Lecture 1 - One slide rules review Everything same as last...

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One slide rules review Everything same as last semester. Check K-State Online for details. Best four quizzes (400 points). Best 25 of everything else (400 points). Final exam (200 points). D,C,B,A = >600, >700, >800, >900, respectively. No make-ups. HW through WebAssign. First HW due Friday. I-clickers every lecture. One person determines group grade in studio on lab and PS for each assignment. Still on wait list for studio? You need to move to an open studio by tomorrow. WF1130 is wide open. No electronic devices except calculators and i-clickers.
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Electromagnetism in one slide Electric charges q establish electric fields E everywhere in space. An electric Q charge experiences an electric force F E =Q E , where E is the electric field at the charge’s position, and Q is the magnitude of the charge. Moving electric charges result in electric currents; electric currents establish magnetic fields B everywhere in space. A moving charge Q experiences a magnetic force F B =Q v × B , with v the velocity of the charge and B the magnetic fields at the location of the charge. Magnetic fields can also be established by time-varying electric fields. Likewise, electric fields result from time- varying magnetic fields. These coupled effects produce electromagnetic waves.
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Electric charge Protons possess a charge q p =+e , electrons q e =-e , with e= 1.6 × 10 -19 Coulomb(C). Experimentally |q p +q e |/e <10 -21 , the electron charge is equal and opposite the proton charge. The total charge is Q=(N p -N e )e , with N p ,N e the number of protons,electrons. Ordinary matter is electrically neutral: Q= 0 , so N p =N e . In a typical material, water, there are ~10 6 C/mole, or 5 × 10 4 C/cm 3 of proton charge and an equal amount of electron charge.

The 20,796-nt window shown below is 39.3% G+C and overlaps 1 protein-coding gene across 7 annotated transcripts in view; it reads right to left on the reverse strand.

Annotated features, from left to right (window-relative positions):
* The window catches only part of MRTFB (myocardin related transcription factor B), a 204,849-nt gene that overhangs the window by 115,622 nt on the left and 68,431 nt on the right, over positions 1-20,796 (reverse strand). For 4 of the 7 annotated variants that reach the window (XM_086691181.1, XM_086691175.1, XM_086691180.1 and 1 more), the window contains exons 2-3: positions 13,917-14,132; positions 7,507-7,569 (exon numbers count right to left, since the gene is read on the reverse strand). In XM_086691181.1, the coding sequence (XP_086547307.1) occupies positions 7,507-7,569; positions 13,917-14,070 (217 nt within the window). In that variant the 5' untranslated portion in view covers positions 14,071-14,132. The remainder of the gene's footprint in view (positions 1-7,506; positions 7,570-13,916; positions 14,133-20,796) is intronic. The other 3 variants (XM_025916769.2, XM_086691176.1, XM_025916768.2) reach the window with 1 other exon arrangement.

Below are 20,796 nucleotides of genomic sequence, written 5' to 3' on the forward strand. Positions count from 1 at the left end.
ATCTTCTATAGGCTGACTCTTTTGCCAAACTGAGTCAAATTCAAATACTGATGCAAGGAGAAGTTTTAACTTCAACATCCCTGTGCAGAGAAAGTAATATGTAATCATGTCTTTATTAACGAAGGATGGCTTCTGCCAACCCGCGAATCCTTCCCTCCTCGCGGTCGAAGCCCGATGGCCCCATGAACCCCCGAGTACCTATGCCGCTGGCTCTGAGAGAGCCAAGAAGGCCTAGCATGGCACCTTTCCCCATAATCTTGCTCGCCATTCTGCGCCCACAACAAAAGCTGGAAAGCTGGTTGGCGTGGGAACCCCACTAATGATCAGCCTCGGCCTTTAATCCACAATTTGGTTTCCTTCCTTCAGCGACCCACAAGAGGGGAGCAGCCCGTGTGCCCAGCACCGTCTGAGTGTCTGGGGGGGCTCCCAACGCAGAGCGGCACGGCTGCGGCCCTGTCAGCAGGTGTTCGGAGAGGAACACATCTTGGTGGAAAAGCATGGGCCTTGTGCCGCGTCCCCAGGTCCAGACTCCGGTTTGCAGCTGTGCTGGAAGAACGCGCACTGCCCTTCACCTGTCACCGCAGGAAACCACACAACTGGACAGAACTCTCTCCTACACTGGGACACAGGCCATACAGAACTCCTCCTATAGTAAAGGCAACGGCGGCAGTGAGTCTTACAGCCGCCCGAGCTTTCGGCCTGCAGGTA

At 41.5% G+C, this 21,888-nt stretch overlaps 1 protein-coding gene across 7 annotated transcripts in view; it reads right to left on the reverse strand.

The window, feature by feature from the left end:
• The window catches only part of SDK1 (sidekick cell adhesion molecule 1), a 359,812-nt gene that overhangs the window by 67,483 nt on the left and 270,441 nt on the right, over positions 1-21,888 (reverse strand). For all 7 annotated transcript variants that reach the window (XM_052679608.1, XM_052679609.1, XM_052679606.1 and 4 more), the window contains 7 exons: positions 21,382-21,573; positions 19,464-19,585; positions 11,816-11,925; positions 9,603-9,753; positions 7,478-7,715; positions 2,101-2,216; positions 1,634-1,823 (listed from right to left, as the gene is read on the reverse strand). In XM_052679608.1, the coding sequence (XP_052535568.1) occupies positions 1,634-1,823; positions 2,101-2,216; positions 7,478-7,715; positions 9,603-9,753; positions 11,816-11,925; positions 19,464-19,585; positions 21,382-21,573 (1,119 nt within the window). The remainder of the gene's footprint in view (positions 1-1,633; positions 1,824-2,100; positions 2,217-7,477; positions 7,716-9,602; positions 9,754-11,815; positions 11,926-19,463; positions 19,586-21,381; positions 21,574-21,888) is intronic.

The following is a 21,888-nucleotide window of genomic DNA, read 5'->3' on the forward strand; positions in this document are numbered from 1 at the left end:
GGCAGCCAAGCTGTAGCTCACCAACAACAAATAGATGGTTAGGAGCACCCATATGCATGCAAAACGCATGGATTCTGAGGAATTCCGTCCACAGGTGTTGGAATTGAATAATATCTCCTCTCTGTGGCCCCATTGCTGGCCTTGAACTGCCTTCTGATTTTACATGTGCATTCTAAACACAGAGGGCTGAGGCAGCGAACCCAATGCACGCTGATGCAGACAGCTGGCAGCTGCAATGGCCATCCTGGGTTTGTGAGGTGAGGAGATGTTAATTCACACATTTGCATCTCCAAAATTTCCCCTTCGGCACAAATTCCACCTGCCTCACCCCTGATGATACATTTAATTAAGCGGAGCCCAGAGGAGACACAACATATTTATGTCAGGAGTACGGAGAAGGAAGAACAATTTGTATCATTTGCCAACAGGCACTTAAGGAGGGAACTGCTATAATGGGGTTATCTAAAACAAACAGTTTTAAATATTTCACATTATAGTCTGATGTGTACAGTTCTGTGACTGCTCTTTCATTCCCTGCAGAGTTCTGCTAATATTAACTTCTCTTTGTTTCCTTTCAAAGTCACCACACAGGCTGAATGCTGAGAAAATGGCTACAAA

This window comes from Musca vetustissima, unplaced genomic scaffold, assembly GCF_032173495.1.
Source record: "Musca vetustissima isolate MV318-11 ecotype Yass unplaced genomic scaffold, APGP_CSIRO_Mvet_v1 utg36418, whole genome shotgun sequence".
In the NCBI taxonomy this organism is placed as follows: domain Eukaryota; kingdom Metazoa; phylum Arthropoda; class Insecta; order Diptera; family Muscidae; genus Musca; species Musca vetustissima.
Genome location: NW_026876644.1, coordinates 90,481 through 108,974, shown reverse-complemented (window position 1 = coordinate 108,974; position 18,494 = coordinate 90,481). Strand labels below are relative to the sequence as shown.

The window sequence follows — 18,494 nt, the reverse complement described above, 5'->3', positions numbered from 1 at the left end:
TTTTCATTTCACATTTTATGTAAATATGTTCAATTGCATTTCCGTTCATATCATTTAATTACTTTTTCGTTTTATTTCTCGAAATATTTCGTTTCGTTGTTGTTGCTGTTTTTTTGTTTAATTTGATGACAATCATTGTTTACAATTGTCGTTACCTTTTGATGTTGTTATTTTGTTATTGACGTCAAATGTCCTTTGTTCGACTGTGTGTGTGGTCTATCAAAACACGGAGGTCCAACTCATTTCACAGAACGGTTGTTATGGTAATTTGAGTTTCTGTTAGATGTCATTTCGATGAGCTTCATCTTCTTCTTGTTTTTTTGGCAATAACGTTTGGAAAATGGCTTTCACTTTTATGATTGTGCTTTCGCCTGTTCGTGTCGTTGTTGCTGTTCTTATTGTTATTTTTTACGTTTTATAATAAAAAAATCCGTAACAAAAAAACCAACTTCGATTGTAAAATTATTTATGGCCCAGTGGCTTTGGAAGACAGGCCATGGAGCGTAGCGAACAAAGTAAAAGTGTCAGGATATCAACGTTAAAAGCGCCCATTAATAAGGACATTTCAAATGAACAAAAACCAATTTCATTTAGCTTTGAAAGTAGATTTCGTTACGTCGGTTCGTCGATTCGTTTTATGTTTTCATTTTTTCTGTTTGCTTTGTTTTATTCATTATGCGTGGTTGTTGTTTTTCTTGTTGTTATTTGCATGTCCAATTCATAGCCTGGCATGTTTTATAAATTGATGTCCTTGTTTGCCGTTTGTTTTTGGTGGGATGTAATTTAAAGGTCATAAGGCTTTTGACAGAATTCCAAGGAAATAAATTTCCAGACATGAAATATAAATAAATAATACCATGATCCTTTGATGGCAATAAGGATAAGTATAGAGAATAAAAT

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Let’s try the clickers How many protons are to needed for 1 C of charge? A. 1.6×10 -19 B. 1 C. 6.2×10 18 D. 6.0×10 25
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The E-field of 1 charge •This is the basic building block of electric fields: – The first factor is the charge Q . Fields point away from positive charges and towards negative charges. – The second factor
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This note was uploaded on 02/01/2012 for the course PHYS 214 taught by Professor Law during the Spring '08 term at Kansas State University.

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Lecture 1 - One slide rules review Everything same as last...

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